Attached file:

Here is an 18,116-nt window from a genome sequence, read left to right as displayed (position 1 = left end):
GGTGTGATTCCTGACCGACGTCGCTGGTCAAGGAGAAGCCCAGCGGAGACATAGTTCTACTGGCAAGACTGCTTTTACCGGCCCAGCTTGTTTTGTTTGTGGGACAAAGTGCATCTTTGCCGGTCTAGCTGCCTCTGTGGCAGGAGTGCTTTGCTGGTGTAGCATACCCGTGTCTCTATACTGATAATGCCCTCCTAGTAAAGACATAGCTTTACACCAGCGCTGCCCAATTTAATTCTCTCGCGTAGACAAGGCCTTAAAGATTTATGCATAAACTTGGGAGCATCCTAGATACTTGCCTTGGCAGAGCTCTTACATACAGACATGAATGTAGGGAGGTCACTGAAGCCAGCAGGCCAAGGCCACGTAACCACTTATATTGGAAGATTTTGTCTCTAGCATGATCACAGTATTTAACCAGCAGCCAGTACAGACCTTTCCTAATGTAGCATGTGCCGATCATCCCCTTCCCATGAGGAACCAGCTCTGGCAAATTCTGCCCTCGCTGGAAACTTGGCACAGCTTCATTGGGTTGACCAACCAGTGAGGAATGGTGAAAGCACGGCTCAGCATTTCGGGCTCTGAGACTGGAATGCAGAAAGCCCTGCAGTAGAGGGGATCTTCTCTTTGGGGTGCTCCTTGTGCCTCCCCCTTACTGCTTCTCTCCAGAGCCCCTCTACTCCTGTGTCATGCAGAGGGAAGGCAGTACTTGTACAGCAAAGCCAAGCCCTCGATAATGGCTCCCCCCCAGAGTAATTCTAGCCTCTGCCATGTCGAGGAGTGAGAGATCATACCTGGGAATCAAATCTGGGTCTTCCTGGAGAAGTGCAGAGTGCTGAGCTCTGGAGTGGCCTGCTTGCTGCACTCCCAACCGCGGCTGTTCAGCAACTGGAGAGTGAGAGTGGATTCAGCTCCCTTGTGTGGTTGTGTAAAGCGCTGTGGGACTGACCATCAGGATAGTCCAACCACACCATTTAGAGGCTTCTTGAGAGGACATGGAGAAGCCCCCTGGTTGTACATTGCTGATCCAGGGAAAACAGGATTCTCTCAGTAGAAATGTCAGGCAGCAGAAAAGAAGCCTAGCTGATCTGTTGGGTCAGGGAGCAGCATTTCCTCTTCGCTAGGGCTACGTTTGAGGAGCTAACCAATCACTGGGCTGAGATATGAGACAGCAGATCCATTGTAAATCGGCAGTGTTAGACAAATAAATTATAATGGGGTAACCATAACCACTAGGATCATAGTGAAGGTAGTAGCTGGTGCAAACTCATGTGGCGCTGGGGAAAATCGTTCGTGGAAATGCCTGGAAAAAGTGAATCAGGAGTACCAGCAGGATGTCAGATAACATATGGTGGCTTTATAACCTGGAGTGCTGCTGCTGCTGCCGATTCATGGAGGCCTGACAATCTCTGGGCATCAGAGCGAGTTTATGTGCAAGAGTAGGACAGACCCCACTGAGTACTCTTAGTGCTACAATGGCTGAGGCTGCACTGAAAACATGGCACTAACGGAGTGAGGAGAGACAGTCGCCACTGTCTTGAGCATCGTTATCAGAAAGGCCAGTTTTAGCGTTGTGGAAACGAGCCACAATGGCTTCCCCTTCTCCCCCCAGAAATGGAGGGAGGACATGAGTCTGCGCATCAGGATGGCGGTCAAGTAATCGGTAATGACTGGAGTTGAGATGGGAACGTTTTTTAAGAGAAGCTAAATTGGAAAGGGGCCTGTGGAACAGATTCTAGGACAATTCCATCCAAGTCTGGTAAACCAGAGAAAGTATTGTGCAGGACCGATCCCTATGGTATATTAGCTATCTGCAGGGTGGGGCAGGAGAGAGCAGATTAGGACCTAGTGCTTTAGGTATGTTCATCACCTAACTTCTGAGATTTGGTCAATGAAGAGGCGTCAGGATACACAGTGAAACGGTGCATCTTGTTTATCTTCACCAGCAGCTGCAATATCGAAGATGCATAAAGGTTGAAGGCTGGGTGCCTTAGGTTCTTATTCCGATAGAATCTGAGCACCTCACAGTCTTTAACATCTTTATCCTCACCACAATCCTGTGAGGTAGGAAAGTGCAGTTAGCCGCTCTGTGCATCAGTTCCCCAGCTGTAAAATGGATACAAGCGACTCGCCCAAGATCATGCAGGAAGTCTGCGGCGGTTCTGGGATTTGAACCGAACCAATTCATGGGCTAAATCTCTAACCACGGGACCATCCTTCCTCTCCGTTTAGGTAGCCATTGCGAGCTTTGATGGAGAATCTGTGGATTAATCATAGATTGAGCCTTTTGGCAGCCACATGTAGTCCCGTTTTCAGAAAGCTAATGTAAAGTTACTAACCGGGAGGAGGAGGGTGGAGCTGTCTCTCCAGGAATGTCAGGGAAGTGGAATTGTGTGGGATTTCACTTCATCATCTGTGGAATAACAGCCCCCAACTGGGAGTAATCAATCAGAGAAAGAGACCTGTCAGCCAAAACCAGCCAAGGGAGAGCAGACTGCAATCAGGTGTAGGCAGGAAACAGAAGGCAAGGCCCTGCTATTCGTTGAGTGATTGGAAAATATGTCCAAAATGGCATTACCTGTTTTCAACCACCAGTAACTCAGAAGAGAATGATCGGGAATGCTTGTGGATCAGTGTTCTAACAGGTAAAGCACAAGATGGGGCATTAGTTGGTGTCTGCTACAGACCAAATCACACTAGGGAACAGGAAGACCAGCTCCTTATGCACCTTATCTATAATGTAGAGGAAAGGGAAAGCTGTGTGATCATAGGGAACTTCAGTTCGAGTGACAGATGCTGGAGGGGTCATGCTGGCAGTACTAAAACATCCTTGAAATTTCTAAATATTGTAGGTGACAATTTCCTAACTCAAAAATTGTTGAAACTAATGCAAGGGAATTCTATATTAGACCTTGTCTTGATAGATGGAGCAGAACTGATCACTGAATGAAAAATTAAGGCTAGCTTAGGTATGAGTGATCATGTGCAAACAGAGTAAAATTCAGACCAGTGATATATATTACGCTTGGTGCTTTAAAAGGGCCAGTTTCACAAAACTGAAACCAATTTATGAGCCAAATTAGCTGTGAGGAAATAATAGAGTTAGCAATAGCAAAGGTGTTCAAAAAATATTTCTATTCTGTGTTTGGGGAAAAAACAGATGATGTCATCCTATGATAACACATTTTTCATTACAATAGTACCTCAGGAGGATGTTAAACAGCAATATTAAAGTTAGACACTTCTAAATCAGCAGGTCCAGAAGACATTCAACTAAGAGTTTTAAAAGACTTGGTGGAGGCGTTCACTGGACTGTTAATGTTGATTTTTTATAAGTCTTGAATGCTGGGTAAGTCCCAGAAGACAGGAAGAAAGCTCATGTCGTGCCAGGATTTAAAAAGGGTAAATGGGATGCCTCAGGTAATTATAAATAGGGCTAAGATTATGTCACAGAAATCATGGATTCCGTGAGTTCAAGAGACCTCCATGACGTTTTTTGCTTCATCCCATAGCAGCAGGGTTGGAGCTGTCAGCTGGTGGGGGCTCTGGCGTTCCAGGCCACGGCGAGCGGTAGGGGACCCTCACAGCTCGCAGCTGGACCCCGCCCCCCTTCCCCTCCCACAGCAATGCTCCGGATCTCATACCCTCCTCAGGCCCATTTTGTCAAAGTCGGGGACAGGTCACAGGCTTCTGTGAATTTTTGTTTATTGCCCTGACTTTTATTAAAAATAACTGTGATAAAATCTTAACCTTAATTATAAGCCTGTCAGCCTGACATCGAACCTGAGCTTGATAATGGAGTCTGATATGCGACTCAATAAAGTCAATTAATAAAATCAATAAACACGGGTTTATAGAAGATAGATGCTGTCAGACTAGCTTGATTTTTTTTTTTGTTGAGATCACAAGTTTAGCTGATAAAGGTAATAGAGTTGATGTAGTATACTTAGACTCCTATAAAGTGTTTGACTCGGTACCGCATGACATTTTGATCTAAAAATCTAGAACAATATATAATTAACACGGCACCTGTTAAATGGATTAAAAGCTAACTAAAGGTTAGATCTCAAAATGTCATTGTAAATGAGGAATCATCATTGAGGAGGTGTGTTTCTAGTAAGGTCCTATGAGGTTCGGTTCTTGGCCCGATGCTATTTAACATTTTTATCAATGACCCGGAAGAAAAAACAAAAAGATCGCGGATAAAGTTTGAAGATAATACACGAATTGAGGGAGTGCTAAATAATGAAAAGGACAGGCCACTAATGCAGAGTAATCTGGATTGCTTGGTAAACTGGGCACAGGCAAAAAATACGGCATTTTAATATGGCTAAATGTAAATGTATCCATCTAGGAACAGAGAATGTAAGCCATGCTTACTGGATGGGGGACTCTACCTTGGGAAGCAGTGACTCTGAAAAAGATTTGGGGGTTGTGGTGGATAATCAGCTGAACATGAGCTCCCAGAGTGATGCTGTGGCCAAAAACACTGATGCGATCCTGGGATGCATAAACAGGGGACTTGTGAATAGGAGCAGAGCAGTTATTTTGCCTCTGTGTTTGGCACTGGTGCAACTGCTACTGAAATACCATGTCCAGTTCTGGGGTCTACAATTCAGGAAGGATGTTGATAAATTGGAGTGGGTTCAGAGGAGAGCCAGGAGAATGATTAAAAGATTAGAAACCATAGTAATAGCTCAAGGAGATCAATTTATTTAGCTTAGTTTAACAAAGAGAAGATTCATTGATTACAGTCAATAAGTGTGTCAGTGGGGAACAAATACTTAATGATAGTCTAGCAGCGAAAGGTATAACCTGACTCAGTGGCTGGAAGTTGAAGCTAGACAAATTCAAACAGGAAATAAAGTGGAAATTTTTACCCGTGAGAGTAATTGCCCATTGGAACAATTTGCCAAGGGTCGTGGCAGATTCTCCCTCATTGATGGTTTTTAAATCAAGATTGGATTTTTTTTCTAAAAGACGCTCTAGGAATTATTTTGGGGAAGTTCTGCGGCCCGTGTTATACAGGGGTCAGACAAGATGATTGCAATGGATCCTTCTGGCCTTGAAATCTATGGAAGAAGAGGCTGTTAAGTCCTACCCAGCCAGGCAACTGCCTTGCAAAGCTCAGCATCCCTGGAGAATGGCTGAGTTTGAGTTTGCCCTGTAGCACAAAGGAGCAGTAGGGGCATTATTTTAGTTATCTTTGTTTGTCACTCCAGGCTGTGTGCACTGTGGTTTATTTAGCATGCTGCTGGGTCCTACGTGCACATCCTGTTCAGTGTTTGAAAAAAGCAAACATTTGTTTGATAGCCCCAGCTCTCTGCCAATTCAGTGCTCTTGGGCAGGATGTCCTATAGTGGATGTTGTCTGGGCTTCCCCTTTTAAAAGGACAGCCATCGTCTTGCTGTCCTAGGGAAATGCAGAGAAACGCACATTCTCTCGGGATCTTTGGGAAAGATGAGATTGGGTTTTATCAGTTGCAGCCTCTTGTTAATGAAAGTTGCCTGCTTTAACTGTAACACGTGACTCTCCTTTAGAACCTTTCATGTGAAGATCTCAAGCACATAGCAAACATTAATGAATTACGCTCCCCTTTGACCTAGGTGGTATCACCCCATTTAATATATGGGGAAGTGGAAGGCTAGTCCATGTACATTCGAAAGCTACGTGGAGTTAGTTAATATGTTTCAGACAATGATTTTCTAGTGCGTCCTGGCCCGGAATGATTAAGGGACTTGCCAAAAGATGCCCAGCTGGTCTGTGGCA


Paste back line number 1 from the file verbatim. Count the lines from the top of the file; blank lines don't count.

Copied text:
Here is an 18,116-nt window from a genome sequence, read left to right as displayed (position 1 = left end):